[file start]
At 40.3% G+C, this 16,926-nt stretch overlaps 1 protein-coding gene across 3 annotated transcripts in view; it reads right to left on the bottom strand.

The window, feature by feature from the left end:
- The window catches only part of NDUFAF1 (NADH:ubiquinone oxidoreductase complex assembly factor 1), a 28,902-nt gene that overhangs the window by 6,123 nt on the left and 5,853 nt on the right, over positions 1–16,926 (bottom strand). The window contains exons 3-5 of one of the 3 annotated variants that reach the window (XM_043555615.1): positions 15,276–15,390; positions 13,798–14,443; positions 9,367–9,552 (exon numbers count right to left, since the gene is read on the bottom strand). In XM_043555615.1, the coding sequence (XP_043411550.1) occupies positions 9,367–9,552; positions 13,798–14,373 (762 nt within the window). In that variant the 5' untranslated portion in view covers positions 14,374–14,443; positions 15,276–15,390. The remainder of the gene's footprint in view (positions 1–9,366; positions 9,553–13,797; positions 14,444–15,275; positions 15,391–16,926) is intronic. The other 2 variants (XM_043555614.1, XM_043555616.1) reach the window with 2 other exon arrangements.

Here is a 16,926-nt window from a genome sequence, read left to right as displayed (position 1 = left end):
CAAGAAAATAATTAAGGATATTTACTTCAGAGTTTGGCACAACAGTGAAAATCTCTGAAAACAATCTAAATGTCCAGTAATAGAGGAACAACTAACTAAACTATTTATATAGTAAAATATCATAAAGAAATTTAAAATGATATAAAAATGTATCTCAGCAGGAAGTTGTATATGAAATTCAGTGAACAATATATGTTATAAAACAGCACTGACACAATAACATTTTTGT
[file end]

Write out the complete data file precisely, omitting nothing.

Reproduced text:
At 40.3% G+C, this 16,926-nt stretch overlaps 1 protein-coding gene across 3 annotated transcripts in view; it reads right to left on the bottom strand.

The window, feature by feature from the left end:
- The window catches only part of NDUFAF1 (NADH:ubiquinone oxidoreductase complex assembly factor 1), a 28,902-nt gene that overhangs the window by 6,123 nt on the left and 5,853 nt on the right, over positions 1–16,926 (bottom strand). The window contains exons 3-5 of one of the 3 annotated variants that reach the window (XM_043555615.1): positions 15,276–15,390; positions 13,798–14,443; positions 9,367–9,552 (exon numbers count right to left, since the gene is read on the bottom strand). In XM_043555615.1, the coding sequence (XP_043411550.1) occupies positions 9,367–9,552; positions 13,798–14,373 (762 nt within the window). In that variant the 5' untranslated portion in view covers positions 14,374–14,443; positions 15,276–15,390. The remainder of the gene's footprint in view (positions 1–9,366; positions 9,553–13,797; positions 14,444–15,275; positions 15,391–16,926) is intronic. The other 2 variants (XM_043555614.1, XM_043555616.1) reach the window with 2 other exon arrangements.

Here is a 16,926-nt window from a genome sequence, read left to right as displayed (position 1 = left end):
CAAGAAAATAATTAAGGATATTTACTTCAGAGTTTGGCACAACAGTGAAAATCTCTGAAAACAATCTAAATGTCCAGTAATAGAGGAACAACTAACTAAACTATTTATATAGTAAAATATCATAAAGAAATTTAAAATGATATAAAAATGTATCTCAGCAGGAAGTTGTATATGAAATTCAGTGAACAATATATGTTATAAAACAGCACTGACACAATAACATTTTTGT